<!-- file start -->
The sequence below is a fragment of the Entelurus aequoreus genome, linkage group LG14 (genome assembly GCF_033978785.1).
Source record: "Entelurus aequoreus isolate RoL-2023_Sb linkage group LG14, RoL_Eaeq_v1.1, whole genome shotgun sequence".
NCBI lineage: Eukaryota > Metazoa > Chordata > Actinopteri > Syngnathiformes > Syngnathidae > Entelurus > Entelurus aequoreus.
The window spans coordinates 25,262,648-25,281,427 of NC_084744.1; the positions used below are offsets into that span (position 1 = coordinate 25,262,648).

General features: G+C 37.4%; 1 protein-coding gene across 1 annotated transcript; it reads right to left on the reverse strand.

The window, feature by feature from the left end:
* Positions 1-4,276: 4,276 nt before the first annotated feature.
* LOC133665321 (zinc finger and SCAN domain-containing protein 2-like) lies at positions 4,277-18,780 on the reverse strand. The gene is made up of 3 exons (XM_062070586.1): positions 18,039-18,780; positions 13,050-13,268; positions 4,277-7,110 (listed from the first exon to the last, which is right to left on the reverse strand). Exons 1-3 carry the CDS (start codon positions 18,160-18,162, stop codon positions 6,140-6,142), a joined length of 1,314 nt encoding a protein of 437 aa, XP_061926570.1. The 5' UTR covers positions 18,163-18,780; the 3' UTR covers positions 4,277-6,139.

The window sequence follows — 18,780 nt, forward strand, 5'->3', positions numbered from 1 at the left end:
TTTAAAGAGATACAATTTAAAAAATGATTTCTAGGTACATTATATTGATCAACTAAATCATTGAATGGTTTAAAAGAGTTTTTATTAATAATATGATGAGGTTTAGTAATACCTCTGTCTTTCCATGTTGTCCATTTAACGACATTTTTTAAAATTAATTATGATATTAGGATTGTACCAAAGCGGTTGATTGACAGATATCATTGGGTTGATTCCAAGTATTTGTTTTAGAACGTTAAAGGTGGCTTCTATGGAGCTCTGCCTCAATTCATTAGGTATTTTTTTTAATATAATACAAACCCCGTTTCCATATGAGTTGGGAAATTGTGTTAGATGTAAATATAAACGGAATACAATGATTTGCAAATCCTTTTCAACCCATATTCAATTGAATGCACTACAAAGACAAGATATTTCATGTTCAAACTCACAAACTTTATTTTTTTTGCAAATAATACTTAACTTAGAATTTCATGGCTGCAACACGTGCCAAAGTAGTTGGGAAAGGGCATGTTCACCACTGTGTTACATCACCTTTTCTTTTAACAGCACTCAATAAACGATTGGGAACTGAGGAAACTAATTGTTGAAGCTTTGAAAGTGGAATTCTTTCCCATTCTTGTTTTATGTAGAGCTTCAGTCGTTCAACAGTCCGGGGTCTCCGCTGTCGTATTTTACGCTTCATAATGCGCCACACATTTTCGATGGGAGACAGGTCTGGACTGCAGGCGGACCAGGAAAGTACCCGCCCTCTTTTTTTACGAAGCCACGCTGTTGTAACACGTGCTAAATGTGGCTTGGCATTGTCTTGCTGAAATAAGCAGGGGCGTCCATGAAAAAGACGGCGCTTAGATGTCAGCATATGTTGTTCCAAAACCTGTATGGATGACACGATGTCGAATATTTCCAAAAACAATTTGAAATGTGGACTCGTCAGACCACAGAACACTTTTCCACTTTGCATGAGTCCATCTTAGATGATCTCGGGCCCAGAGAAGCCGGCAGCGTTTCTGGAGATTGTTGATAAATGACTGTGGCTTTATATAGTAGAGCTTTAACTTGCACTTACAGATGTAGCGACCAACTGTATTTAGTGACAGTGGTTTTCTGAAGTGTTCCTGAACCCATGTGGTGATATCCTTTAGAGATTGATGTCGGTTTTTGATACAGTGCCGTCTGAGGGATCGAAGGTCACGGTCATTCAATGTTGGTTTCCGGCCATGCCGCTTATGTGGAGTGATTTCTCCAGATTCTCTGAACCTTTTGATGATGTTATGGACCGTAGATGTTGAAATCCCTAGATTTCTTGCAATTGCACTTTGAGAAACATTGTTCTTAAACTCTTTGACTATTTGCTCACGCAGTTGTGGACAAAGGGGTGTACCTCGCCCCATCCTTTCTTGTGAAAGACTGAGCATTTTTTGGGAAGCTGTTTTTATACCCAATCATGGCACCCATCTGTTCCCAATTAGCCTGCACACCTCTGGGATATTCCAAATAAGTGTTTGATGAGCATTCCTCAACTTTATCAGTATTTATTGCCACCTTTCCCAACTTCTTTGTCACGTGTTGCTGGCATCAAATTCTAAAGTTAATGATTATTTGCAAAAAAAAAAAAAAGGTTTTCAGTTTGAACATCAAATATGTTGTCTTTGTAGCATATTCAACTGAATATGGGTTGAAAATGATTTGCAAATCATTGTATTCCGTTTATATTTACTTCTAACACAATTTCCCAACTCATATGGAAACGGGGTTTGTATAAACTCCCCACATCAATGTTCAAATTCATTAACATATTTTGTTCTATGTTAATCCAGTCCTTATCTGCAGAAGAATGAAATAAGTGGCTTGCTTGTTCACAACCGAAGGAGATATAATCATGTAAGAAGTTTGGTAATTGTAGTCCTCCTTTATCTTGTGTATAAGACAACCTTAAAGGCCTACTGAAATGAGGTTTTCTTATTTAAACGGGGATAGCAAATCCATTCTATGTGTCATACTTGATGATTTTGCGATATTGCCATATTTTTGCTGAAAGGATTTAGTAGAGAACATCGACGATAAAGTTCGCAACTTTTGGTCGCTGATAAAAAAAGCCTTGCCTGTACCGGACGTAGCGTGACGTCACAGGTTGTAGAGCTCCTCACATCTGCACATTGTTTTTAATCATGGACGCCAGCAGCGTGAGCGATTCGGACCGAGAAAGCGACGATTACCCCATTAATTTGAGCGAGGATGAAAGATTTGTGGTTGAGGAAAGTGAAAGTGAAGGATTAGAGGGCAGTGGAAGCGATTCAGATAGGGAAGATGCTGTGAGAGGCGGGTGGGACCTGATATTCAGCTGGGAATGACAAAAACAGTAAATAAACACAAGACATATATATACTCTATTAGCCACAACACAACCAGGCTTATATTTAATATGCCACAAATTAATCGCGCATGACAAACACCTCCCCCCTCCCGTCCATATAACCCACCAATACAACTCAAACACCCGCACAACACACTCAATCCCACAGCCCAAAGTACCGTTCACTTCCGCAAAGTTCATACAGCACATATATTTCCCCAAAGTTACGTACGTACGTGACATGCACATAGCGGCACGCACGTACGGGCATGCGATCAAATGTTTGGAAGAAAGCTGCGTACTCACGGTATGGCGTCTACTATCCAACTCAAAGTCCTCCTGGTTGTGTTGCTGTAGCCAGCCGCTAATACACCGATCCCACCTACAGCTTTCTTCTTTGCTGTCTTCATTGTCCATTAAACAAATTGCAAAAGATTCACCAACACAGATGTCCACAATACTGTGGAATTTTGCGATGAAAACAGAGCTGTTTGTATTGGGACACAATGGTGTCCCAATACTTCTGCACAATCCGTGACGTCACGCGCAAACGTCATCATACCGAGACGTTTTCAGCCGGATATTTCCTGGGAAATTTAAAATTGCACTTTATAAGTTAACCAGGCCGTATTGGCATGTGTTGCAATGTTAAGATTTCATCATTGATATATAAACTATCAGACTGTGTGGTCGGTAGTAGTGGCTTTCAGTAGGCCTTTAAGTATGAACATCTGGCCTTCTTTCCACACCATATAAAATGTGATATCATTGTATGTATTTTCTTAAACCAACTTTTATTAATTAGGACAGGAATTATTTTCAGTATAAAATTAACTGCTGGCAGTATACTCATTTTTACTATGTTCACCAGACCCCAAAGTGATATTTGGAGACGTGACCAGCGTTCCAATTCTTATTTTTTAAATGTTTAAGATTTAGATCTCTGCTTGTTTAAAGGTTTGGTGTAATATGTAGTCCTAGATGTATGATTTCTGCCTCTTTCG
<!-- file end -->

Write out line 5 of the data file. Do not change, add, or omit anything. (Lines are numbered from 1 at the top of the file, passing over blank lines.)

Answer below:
General features: G+C 37.4%; 1 protein-coding gene across 1 annotated transcript; it reads right to left on the reverse strand.